NOTE: There's a new and improved version of this article on my blog.

Synchronizing data with CloudKit

Apple introduced CloudKit in 2014. Since then, it has received many improvements, like the ability to use it outside Apple's platforms and to use it on apps distributed outside the App Store on the Mac.

Can I use CloudKit?

Unfortunately, whenever talking about Apple and the cloud, the question "can I use this?" arrives. It's true that Apple doesn't have a good history when it comes to cloud services, but the good news is this doesn't seem to apply to CloudKit.

Should I use CloudKit?

Even if you're convinced CloudKit is good and works well, it doesn't mean it's the best solution for your particular problem, since there are some applications where CloudKit is the best solution and some where it's not.

Where to use CloudKit

These are the situations for which CloudKit is the most indicated:

Sync private user data between devices

This is perhaps the most obvious use for CloudKit: syncing your users' data across their devices.

Store application-specific data

By using the public database on CloudKit, you can store data that's specific to your app (or a set of apps you own). Let's say for instance you have an e-commerce app and you want to change the colors of the app during Black Friday. You could store color codes in CloudKit's public database and load them every time the app is launched.

Sync user data between multiple apps from the same developer

If you have a suite of apps, they can all share the same CloudKit container so users can have access to their data for all of your apps on every device they have associated with their iCloud account.

Use iCloud as an authentication mechanism

You can use CloudKit just to get the user's unique identifier and use it as an authentication method for another service.

Send notifications

You can use CloudKit to send notifications, eliminating the need to use a 3rd party service or a VPS.

Where NOT to use CloudKit

Now we've seen some applications for which CloudKit is best suited for, let's see some examples where it's not.

Store and sync documents

If your app works primarily with documents, CloudKit is probably not the best tool for the job. In this case you'd be better of using Google Drive, DropBox, iCloud Drive or other similar services. You can store large files in CloudKit, but it might not be the best solution if you have a document-based app.

Sync user preferences

To store simple user preferences or very small amounts of data, use iCloud KVS (NSUbiquitousKeyValueStore).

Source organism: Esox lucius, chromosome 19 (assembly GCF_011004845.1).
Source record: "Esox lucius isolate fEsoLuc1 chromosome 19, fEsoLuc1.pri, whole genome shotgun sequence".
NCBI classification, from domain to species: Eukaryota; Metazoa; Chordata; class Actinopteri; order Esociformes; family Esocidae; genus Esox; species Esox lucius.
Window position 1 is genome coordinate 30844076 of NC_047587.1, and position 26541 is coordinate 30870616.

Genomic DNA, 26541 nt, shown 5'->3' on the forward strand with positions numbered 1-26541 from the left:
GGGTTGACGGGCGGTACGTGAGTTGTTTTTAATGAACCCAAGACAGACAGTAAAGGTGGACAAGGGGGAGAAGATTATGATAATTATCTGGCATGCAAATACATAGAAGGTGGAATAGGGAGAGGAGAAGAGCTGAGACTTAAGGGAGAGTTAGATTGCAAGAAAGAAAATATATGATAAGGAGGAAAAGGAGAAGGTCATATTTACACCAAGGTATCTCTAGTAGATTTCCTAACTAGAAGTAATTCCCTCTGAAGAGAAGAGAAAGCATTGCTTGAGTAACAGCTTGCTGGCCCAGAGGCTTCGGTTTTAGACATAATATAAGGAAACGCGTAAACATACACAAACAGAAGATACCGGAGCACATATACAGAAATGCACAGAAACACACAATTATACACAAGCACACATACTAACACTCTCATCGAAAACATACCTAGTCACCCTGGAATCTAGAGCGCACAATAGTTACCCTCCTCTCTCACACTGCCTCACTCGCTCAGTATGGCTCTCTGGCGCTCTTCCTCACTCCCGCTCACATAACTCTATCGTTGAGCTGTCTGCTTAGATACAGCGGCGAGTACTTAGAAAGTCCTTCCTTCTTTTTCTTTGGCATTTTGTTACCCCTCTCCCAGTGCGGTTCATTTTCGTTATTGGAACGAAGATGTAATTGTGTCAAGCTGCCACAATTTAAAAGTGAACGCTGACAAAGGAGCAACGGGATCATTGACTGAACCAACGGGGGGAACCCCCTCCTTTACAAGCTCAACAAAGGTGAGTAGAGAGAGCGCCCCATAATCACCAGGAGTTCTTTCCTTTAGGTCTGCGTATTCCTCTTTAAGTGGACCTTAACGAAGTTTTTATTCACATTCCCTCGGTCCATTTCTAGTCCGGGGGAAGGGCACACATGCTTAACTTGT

Why not just use an alternate service like Firebase?

CloudKit is a 1st party technology which comes pre-installed on all devices, doesn't require a separate authentication besides the user's iCloud account, has powerful features (like you'll see in the rest of this article) and has a great chance of continuing to exist and be supported for the foreseeable future. These are the main reasons why I think CloudKit is a better option than most 3rd party services.

How much does it cost?

This is a very common question when talking about CloudKit and it is frequently misinterpreted by developers.

CloudKit is essentially free….. with limits 🙊
Simulation of an app's public database quota for 10 million users

CloudKit in practice

With the introductory stuff out of the way, let's start coding. I'll be explaining various concepts about CloudKit with small code snippets showing how to use them in practice.

Enabling CloudKit on your project

Before we can use CloudKit, we have to enable it for our app in Xcode's capabilities panel.

Enabling CloudKit in Xcode

Container

A container is nothing more than a little box where you put all of your users' data. The most common configuration is to have a single container per app, but you can have an app that uses multiple containers and you can also use the same container across multiple apps.

Accessing the default container

To access your app's default container, you use the default method in CKContainer.

Accessing your app's default container

Creating and accessing a custom container

If you want your users to be able to access their data on more than one of your apps, perhaps an iOS and a macOS version of the same app, you must create a custom container that will be used by both apps.

Creating a custom container that can be used across multiple apps from the same developer
Accessing the custom container

Database